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Sen. Ted Cruz again targets Sesame Street, this time for Elmo’s COVID shot

Houston Chronicle logo Houston Chronicle 6/29/2022 By Cayla Harris, Austin Bureau
Elmo greets guests during a Sesame Street event on Sept. 14, 2019, in New York. (Anna Webber/Getty Images for H&M/TNS) © Anna Webber, HODELETE60 / TNS

Elmo greets guests during a Sesame Street event on Sept. 14, 2019, in New York. (Anna Webber/Getty Images for H&M/TNS)

U.S. Sen. Ted Cruz is again taking issue with the Muppets of “Sesame Street” over COVID vaccines.

First, it was Big Bird, the 6-year-old yellow-feathered friend who was vaccinated last November. Cruz called the announcement “government propaganda," fueling a skit on “Saturday Night Live.”

His adversary this time? Elmo, age 3 and a half — and his dad, Louie, who took Elmo to get the shot just days after the United States authorized the vaccine for children under 5.

“I had a lot of questions about Elmo getting the COVID vaccine,” Louie said in a video posted to Sesame Street’s Twitter. “Was it safe? Was it the right decision? I talked to our pediatrician so I could make the right choice. I learned that Elmo getting vaccinated is the best way to keep himself, our friends, neighbors and everyone else healthy and enjoying the things they love.”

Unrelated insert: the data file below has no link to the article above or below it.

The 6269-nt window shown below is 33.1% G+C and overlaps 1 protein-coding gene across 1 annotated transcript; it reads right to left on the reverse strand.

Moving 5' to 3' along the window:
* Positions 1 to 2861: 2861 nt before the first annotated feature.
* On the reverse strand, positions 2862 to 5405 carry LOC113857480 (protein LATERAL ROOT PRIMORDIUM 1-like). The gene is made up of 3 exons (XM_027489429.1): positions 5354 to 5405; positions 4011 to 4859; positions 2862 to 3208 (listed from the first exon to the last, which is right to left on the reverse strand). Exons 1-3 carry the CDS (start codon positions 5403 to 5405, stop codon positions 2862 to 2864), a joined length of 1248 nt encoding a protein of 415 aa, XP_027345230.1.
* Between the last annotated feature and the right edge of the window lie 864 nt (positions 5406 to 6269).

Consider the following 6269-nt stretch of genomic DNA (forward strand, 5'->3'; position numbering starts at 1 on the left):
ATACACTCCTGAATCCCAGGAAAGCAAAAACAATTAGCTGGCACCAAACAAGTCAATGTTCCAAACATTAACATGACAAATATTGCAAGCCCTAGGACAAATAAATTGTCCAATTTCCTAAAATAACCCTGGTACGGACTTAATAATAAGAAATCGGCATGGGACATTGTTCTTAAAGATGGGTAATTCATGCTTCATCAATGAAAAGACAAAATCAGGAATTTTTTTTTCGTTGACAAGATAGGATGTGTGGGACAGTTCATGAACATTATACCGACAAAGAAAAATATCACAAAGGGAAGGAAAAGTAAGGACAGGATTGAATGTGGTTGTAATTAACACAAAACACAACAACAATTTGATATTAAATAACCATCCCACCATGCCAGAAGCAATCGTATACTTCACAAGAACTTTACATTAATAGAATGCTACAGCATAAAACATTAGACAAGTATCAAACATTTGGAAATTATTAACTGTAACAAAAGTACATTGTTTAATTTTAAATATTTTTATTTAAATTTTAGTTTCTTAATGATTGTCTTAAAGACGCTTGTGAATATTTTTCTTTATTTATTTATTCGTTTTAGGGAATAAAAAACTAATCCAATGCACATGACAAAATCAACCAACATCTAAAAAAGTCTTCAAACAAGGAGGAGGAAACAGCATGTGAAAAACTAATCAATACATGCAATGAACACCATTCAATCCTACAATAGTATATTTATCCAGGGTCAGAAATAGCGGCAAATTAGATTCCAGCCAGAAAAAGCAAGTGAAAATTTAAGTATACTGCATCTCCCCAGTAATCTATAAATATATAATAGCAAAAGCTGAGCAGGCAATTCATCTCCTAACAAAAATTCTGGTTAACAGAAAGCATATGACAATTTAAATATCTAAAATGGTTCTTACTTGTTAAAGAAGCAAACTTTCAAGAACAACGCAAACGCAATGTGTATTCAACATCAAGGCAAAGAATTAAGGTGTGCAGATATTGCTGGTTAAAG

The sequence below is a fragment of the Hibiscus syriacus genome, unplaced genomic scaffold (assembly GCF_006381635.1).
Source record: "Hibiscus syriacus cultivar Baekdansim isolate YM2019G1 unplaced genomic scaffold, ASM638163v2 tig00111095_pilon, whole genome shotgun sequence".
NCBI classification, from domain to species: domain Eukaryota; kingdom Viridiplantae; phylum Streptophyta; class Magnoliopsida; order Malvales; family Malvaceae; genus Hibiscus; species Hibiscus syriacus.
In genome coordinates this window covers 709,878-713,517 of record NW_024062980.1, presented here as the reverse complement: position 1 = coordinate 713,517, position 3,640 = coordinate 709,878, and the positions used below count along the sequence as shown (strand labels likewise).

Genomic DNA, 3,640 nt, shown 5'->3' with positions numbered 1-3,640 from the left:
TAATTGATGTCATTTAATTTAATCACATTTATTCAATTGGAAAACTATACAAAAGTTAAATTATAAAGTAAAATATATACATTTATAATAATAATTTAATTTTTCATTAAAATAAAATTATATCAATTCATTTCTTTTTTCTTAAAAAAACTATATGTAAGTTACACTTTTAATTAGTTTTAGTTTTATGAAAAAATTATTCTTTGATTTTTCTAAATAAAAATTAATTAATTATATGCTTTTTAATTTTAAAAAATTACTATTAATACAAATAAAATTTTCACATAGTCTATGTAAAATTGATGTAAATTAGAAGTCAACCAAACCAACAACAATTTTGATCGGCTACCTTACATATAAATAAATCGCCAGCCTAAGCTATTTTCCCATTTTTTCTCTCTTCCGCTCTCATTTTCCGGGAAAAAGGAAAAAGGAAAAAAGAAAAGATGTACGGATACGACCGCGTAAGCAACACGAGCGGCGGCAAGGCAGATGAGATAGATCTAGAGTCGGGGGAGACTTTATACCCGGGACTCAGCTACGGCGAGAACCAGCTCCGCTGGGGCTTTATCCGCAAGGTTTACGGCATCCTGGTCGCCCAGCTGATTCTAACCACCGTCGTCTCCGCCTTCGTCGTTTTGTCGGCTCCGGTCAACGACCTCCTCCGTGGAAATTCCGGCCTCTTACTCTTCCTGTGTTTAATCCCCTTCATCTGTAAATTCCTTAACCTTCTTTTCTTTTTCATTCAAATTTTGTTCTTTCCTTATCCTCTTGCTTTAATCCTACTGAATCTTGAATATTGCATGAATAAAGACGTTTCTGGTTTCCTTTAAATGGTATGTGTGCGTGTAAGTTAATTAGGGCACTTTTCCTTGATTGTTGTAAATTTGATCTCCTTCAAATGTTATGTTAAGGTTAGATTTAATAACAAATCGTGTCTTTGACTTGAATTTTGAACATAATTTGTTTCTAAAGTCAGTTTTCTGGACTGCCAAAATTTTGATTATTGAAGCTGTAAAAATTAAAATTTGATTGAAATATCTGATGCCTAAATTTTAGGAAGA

Video: ‘Sesame Street’ celebrates the importance of quality time with dads (TODAY)


Cruz shared the clip to his own account, thanking Sesame Street “for saying that parents are allowed to have questions!” But he then railed against the children’s show for having Elmo “aggressively advocate for vaccinating children UNDER 5.”

“You cite ZERO scientific evidence for this,” he tweeted.

The U.S. Centers for Disease Control and Prevention authorized the Moderna and Pfizer shots for children ages 6 months to 5 years on June 18. The announcement, which came after what the agency described as “the most intense safety monitoring in U.S. history,” expanded eligibility to an estimated 20 million children across the country, according to a press release issued that day.

“Together, with science leading the charge, we have taken another important step forward in our nation’s fight against COVID-19,” CDC Director Rochelle Walensky said. “We know millions of parents and caregivers are eager to get their young children vaccinated, and with today’s decision, they can.”


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